The story of the midwives is a glimmer of light. They refused to obey Pharaoh’s command to kill the baby boys at birth, and God rewarded their disobedience by blessing them with families of their own – and by naming them in Scripture. So we see that in the middle of great suffering God gives comparatively minor blessings, to these two families. We often see similar things in our own lives: God answers some minor request in an amazing way while seeming deaf to our most important and urgent prayers. In this church it seems that the devil is attacking us and making life as difficult as possible, and yet we see God blessing some of our activities, such as our Christmas services. It’s as if he’s hiding from us, but at times reminding us that he hasn’t forgotten us. Here in this chapter of Exodus, the story of the midwives reminds us God was still there and willing to bless; but it didn’t really help meet the greatest need, the need for deliverance from evil. Indeed, it seemed to make things worse, as the response of Pharaoh is to command all his people to kill Israelite baby boys.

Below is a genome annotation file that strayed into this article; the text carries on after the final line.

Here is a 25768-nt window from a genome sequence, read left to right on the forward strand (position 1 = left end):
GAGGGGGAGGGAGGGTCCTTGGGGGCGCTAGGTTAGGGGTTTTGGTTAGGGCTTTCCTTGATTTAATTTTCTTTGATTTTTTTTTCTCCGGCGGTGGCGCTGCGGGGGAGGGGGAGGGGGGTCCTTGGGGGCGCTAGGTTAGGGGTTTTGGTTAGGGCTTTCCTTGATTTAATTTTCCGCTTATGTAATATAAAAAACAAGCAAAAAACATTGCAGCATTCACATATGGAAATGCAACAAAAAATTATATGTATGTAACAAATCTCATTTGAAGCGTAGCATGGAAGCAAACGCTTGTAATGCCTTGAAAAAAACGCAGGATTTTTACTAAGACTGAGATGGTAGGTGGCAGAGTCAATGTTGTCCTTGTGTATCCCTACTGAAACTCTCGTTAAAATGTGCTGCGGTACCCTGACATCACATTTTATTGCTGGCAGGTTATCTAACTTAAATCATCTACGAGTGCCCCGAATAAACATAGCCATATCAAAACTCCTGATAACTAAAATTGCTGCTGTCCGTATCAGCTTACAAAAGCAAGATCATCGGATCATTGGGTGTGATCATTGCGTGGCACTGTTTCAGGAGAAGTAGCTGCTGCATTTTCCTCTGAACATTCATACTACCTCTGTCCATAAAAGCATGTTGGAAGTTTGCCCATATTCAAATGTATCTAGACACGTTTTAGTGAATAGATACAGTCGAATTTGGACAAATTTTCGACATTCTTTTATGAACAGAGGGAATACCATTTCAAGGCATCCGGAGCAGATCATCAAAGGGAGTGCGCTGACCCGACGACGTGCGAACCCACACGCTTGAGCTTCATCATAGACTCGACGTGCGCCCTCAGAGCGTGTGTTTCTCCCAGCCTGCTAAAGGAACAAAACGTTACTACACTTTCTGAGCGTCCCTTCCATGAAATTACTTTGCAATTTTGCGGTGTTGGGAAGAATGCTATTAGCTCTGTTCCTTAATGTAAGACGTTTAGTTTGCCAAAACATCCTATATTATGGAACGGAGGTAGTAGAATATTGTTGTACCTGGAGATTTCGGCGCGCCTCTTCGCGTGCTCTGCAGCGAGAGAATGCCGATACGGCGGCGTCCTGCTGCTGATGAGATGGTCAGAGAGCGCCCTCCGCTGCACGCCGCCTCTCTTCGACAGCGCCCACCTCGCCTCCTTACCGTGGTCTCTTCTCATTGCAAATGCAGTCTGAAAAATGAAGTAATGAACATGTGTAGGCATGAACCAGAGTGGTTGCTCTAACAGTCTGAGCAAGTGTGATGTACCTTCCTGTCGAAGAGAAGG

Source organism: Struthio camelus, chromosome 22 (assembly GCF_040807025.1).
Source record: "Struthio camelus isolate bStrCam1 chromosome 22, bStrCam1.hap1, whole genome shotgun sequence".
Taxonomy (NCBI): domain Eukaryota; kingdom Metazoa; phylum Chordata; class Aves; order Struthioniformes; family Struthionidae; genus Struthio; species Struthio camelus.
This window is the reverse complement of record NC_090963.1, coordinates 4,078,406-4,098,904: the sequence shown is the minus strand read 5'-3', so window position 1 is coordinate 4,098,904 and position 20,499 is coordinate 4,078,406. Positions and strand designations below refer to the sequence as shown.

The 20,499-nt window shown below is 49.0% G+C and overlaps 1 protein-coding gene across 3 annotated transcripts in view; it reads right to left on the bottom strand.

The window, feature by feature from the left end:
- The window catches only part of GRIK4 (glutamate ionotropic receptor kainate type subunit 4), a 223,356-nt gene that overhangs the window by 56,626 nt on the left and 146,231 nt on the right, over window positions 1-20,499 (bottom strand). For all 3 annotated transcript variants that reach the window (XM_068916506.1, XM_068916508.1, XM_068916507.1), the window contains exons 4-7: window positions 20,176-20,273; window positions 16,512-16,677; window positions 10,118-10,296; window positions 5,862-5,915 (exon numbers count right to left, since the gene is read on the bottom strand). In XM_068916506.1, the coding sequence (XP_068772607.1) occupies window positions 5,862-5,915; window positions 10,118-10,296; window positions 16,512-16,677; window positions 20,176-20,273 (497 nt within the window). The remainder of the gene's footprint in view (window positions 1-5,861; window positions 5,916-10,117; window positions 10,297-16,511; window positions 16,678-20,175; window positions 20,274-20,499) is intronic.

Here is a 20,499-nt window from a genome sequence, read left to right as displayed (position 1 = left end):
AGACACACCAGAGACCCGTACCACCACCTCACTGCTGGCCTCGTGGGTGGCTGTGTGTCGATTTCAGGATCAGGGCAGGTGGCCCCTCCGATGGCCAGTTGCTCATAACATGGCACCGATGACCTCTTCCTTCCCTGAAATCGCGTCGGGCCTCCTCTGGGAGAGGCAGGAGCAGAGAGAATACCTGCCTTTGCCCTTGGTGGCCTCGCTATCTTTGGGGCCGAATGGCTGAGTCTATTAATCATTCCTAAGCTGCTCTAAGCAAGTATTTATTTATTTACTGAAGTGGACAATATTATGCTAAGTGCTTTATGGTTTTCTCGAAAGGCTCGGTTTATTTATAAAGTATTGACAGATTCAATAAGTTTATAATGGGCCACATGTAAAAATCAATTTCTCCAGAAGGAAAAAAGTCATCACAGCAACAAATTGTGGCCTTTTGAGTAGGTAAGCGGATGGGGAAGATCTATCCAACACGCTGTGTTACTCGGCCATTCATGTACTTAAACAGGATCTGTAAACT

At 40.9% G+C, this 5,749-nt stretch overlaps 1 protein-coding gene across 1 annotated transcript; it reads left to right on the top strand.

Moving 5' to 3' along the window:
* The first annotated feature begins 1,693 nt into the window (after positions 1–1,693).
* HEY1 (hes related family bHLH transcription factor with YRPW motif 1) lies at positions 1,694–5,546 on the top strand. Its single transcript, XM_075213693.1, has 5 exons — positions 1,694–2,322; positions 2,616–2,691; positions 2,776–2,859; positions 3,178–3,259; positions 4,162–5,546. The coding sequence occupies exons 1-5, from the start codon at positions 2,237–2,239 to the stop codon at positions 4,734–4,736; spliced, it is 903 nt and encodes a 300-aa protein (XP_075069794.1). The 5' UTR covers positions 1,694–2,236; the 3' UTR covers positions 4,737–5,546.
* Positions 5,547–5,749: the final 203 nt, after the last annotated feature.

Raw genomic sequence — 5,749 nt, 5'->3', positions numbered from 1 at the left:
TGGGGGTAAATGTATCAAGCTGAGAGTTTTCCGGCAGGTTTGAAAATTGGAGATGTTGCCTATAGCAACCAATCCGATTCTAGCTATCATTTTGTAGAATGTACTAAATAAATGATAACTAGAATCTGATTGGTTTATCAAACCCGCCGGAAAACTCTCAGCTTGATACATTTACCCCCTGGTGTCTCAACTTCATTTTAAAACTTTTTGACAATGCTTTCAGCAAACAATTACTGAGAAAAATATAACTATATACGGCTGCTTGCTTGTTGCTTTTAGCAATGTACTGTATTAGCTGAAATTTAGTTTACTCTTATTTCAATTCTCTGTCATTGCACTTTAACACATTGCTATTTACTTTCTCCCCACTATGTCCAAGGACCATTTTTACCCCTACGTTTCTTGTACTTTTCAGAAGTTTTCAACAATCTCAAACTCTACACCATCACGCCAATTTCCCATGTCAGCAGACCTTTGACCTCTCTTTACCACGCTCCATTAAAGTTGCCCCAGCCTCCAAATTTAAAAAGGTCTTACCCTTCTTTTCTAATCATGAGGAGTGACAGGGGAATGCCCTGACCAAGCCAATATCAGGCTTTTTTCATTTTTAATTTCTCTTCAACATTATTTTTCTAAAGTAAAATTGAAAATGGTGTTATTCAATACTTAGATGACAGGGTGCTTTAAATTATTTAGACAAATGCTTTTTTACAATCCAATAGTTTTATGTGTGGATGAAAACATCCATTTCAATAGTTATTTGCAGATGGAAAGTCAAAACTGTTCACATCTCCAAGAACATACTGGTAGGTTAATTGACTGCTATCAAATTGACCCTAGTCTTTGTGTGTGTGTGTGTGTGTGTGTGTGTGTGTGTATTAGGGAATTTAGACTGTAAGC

Hindsight is a wonderful thing. We know what happens next – the story of the baby in the bulrushes, and all that. We know that if there had not been this genocidal edict from Pharaoh, Moses’ parents would not have needed to resort to such desperate measures: Moses wouldn’t have been put in a basket in the Nile, and Pharaoh’s daughter would never have brought him up, and the story of deliverance would never have happened. God was working all things together for good, even then. But at the time, that would have been difficult to believe. Despite the story of Joseph.
You know that story – how Joseph was sold as a slave into Egypt by his brothers, and how he rose from slavery through much suffering and delay to become the viceroy of Egypt and the saviour of his family from famine. After their father died, his brothers thought he would get revenge. But he said, “You intended to harm me, but God intended it for good to accomplish what is now being done, the saving of many lives.” (Gen 50:20). He had been harmed, grievously; and in his darkest days he must have wondered what God was doing, despite the fact that God was blessing his work even while his circumstances were only getting worse. But God worked all things together for good.